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It’s only mid-October, but the chilly, rainy winter weather is already moving in. That means it’s the perfect time for a hot bowl of saimin. And what better place for saimin than The Old Saimin House?
This noodle eatery, once called The Saimin House, is the same that has delighted taste buds since the 1960s next to Tamashiro Market. Now located on North King Street, The Old Saimin house has a new name and new location, but still offers the same great dishes.
After nearly 50 years of business, The Old Saimin House still serves up old-fashioned noodles just like back in the day. “We hope to maintain the simple menu and style that our parents taught us,” says manger Lois Ikei, whose family has been running the joint for four generations. Ikei explains that the saimin noodles are “old-fashioned style,” which refers to the texture of the noodles. “When we cook the noodles, we try to keep them firm,” she explains. “We try to keep it very simple, local style. For garnishes, it’s just char siu and green onions.” The Saimin ($4.50 for a small, $5.25 for a large, $6 for extra-large) is served in a homemade broth.
Other warm, tasty noodle options include Wun Tun Min ($6.25 for a large) and Udon ($6 for a large). Ikei says that the Wun Tun Min, which features handcrafted wun tun, is one of the restaurant’s most popular dishes.
“Our Fried Saimin ($8.25) also has become very popular,” Ikei says. The Fried Saimin comes with char siu, fish cake, Spam, cabbage and green onions.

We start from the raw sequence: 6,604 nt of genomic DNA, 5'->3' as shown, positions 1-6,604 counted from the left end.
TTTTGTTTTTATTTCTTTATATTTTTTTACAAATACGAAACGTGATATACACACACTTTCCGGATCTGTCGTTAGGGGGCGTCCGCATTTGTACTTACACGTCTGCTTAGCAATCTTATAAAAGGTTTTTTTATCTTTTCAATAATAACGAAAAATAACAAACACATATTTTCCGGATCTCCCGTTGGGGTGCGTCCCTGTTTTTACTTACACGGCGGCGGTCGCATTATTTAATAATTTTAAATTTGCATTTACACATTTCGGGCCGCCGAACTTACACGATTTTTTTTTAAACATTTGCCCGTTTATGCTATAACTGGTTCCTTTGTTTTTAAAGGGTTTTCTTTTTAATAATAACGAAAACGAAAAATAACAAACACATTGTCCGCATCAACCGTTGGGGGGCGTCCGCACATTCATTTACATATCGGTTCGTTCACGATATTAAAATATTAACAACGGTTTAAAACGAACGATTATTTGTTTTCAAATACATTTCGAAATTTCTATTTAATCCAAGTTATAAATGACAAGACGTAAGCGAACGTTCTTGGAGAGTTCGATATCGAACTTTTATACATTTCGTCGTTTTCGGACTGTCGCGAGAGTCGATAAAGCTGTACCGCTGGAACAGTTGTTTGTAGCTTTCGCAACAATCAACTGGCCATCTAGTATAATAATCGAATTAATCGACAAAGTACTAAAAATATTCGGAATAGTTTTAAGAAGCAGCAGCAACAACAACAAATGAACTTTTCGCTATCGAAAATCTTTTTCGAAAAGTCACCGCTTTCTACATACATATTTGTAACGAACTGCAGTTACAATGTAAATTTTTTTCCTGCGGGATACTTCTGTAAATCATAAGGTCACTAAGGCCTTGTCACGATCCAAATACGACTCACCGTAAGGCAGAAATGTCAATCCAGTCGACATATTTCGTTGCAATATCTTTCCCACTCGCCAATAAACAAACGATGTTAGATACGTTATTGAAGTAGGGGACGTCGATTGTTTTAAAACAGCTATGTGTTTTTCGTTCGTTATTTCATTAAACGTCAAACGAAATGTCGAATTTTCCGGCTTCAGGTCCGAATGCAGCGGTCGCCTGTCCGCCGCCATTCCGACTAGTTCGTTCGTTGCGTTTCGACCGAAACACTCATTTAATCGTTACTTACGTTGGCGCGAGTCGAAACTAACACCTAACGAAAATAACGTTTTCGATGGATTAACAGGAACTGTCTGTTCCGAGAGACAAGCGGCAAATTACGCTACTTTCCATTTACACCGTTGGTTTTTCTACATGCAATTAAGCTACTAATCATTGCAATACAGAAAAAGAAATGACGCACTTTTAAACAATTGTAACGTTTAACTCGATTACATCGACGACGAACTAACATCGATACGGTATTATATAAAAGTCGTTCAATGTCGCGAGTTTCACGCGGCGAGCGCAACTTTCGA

To complement the noodles, you should also try the Kim Chee (95 cents), Musubi (90 cents, $1.80 with Spam), or a hibachi-grilled BBQ Stick ($1.90). Other menu items include Fried Soba ($8.25), Wun Tun Udon ($7 for a large) and Fried Udon ($8.25).
Or, go for the Combination Plate ($6.60), which includes a Musubi, Macaroni Salad, Spam and two BBQ Sticks. “It’s just like a home meal,” Ikei says. “People order that with a Saimin, and they tell me it just hits the spot.”
As winter approaches, all the dishes at The Old Saimin House will really hit the spot. “When it rains and when it’s cold, people come out of the woodwork,” Ikei says. “Especially after a holiday, people just love a simple meal.”
On the Side
What is now a local family favorite first started in the late 1950s as a small venue. Tomizo and Mitsue Ikei first opened The Old Saimin House near Aala Park with a little gas stove under a tarp tent. “There was a nearby gas station, and when that would close, they would pitch the tent and put up their stove,” says Lois Ikei. “They used to sell the noodles for 25 cents.”
The original recipe was the old-fashioned saimin that the restaurant still uses today. In 1962, the Ikeis moved their roadside attraction indoors to a location near Tamashiro Market, where it became a late-night hot spot for local bowlers. The hangout was stocked with a jukebox and games like pinball and Space Invaders. Today, The Old Saimin House is still a hot spot for those looking for quality saimin and other local favorites.
Many patrons come to relive the memory of the classic noodles from the past. “It’s very nostalgic for some customers,” Ikei says. “Many customers who (visited) the restaurant in the 1960s are now bringing in their children or grandchildren.”
These returnees will be happy to know that the menu hasn’t changed much since then. “We like to keep our menu very simple,” Ikei says. “It’s comfort food.”
Regulars at The Old Saimin House can attest to the quality, old-fashioned style of the cuisine.
Customer Ken Ikeda told Ikei: “Recently, my family has been frequently visiting The Old Saimin House … as I miss the old style saimin that I knew growing up in Hawaii. I love the simplicity (and) the texture of the noodles.”
Another regular, Wayne Yasutomi, recently told Ikei: “I first acquired the taste for the The Saimin House’s Wun Tun Min when it was next to Tamashiro Market back in the late ‘60s. Through four generations, the family has kept the same great original recipe.”
The Old Saimin House
- 1311 North King Street
- Honolulu, HI 96817
- (808) 842-7697
- 11 a.m. – 2 p.m.
- Tuesday – Saturday
- 5 p.m. – 10 p.m.
- Tuesday – Thursday
- 6 p.m. – 11 p.m.
- Friday – Saturday
- Closed Sundays and Mondays